The trap was sprung at 8:57 o’clock and Darnell was pronounced dead at 9:05 o’clock.
Darnell was convicted of shooting Holbrook to death early on the morning of June 8.
Rev. William H. Ferrell, of Lewisburg, chaplain of the Lewisburg jail, where Darnell was confined before his removal to Moundsville, visited Darnell yesterday afternoon.
The condemned man was on the scaffold when prison officials, witnesses and newspapermen entered the death house shortly before 9 o’clock.
Darnell was dressed in a black suit, white soft shirt and black tie. As he took his place on the trap, a tuft of his reddish-sandy colored hair slipped into his eyes and Warden A.C. Scroggins brushed it back.
“I am going to go game,” Darnell mumbled as he looked nervously over the heads of those in the death chamber.
The Rev. W.C. Harold, prison chaplain, then offered a prayer in which he asked forgiveness for the young man.
Warden Scroggins asked Darnell if he had a farewell message, and the reply was “No sir.”
With the black hood adjusted and just an instant before the trap dropped, Darnell said, “Goodbye, boys.”
A dramatic touch was then given the execution, the customary nine o’clock prison taps sounded as the prison choir was singing “In the Garden.”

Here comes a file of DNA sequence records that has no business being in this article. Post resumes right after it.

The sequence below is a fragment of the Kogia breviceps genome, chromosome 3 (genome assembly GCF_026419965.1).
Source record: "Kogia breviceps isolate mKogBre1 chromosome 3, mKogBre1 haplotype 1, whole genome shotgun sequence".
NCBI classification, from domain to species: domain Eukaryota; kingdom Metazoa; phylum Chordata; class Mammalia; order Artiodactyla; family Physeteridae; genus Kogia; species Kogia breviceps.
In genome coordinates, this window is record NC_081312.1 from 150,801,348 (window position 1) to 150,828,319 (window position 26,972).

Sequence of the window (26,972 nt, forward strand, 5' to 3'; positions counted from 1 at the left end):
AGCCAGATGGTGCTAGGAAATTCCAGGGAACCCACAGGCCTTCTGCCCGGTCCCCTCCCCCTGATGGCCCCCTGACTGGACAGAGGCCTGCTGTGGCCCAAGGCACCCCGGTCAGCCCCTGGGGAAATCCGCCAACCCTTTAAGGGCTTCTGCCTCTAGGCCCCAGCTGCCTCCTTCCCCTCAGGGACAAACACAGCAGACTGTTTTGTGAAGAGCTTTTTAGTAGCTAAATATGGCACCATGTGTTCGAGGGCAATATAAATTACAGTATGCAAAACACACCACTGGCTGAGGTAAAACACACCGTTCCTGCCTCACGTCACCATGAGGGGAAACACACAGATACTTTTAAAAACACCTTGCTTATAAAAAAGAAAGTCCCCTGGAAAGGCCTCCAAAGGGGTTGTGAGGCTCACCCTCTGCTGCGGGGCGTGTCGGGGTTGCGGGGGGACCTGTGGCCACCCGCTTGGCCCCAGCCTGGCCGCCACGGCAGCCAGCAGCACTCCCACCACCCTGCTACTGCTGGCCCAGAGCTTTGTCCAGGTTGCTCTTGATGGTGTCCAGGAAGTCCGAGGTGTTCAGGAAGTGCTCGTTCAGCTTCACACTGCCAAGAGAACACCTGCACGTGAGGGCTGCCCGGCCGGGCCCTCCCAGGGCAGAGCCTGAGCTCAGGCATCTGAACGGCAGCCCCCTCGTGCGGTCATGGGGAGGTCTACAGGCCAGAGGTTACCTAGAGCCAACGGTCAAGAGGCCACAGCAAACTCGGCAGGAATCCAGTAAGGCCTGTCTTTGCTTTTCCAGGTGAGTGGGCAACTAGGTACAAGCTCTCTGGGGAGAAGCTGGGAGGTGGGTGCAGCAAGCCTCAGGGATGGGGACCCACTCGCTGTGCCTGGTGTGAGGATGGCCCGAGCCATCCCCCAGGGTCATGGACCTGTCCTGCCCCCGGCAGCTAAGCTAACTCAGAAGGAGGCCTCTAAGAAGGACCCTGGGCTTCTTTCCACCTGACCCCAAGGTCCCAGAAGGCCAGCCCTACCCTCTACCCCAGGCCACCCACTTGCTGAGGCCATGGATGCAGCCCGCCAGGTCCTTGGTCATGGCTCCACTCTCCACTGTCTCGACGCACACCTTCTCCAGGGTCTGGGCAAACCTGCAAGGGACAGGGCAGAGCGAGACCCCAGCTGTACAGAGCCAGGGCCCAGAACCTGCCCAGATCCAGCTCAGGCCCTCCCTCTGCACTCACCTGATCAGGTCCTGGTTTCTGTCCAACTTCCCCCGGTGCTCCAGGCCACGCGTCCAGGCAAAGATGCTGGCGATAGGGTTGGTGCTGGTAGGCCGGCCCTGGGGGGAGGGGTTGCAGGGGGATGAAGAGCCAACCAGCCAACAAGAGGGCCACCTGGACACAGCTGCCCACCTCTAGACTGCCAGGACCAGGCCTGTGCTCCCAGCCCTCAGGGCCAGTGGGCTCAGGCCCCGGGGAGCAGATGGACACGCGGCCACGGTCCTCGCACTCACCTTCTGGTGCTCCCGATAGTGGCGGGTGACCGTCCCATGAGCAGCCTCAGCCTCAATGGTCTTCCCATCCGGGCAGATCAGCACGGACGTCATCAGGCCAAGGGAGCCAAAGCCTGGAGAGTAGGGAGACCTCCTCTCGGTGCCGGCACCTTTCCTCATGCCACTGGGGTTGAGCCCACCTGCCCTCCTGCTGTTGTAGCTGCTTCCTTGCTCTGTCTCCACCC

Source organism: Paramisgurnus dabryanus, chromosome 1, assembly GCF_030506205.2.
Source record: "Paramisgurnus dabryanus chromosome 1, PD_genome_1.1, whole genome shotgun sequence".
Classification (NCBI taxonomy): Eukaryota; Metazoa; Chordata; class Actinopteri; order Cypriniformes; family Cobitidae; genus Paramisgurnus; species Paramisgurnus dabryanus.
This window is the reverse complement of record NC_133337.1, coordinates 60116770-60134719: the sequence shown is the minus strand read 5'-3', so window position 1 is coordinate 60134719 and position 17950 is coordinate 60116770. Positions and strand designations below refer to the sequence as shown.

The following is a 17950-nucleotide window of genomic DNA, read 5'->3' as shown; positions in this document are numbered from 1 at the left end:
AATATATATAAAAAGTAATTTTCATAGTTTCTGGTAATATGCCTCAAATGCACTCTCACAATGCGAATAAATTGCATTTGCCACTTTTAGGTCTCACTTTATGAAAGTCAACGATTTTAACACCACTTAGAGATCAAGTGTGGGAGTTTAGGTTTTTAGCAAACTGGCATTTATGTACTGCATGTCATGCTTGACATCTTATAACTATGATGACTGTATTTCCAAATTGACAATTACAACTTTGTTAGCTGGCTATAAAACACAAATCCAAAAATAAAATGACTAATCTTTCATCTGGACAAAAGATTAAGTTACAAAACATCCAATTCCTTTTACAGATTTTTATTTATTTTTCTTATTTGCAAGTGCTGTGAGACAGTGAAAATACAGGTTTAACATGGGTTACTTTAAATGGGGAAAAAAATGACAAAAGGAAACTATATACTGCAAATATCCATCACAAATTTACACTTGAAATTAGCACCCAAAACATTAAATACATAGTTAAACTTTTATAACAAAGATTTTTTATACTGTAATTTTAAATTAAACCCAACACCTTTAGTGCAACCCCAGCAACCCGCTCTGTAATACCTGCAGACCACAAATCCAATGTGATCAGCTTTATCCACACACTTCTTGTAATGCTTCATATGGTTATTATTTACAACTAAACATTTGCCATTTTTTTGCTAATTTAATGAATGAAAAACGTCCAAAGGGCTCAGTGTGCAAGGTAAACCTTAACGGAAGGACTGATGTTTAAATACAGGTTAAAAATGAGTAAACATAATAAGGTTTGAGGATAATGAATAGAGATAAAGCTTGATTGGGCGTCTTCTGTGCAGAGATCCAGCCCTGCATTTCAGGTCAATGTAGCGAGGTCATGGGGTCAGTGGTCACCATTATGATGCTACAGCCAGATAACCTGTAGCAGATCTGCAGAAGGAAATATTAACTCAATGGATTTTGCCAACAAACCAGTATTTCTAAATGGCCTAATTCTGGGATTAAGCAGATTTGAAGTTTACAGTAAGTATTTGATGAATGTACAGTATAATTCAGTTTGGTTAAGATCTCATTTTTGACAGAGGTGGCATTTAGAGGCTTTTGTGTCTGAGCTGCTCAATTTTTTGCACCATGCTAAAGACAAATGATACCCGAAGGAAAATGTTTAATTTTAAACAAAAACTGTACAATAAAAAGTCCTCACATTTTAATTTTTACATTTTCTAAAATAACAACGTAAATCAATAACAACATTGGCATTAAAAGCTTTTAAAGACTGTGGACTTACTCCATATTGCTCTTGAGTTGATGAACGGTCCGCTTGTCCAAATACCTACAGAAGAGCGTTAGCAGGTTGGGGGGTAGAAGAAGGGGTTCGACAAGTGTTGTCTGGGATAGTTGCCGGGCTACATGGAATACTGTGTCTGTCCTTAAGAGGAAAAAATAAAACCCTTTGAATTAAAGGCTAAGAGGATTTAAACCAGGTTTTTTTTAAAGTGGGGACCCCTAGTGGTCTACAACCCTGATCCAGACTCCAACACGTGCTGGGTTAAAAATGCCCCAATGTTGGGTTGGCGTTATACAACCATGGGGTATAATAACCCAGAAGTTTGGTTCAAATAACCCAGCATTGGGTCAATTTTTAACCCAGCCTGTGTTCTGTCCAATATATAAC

Darnell’s body during this time was suspended on the gallows.
Early on the morning of June 8, Holbrook was shot as he sat in his home.
The bullet was fired through a window.
Holbrook died about 14 hours later in a Ronceverte hospital.
After a search of three weeks, officers captured Darnell and charged him with the murder.
Darnell said then and reiterated the statement at his trial that he was intoxicated at the time Holbrook was shot and he did not remember anything that happened.
Darnell was brought to trial at Lewisburg in July and on July 23, a jury returned a verdict of murder in the first degree without recommendation for mercy.
A few days later, Judge Summers H. Sharp pronounced the mandatory death sentence.
A 90-day stay of execution was granted to permit an appeal.
Before he was removed to the state penitentiary, Darnell participated with seven other prisoners in a break from the Greenbrier jail at Lewisburg.
The men sawed their way out during the night and scattered in several directions.
Darnell remained at liberty for less than a week and was captured by officers in Monroe County.
He told them had they arrived a day later they would not have found him as he had planned to leave that section during the night.
After reading those two stories, I was immediately drawn to the case and the facts that might tell me what led to Darnell’s eventual appointment with the hangman’s noose.
But these two stories really didn’t tell me the story behind the story — so I started digging.
Who was Roosevelt Darnell, and for that matter, who was Clarence Holbrook?
What was his back-story and what led him to apparently shoot and kill Clarence Holbrook only five months prior?
Which category did the crime fall under — greed/power, lust or revenge?
So that’s where I began on “The Curious Case of Roosevelt Darnell.
Next week, we’ll go into just who was Roosevelt Darnell, what were the facts of his crime and was there anything that could have predicted he’d end up walking the road of life he did.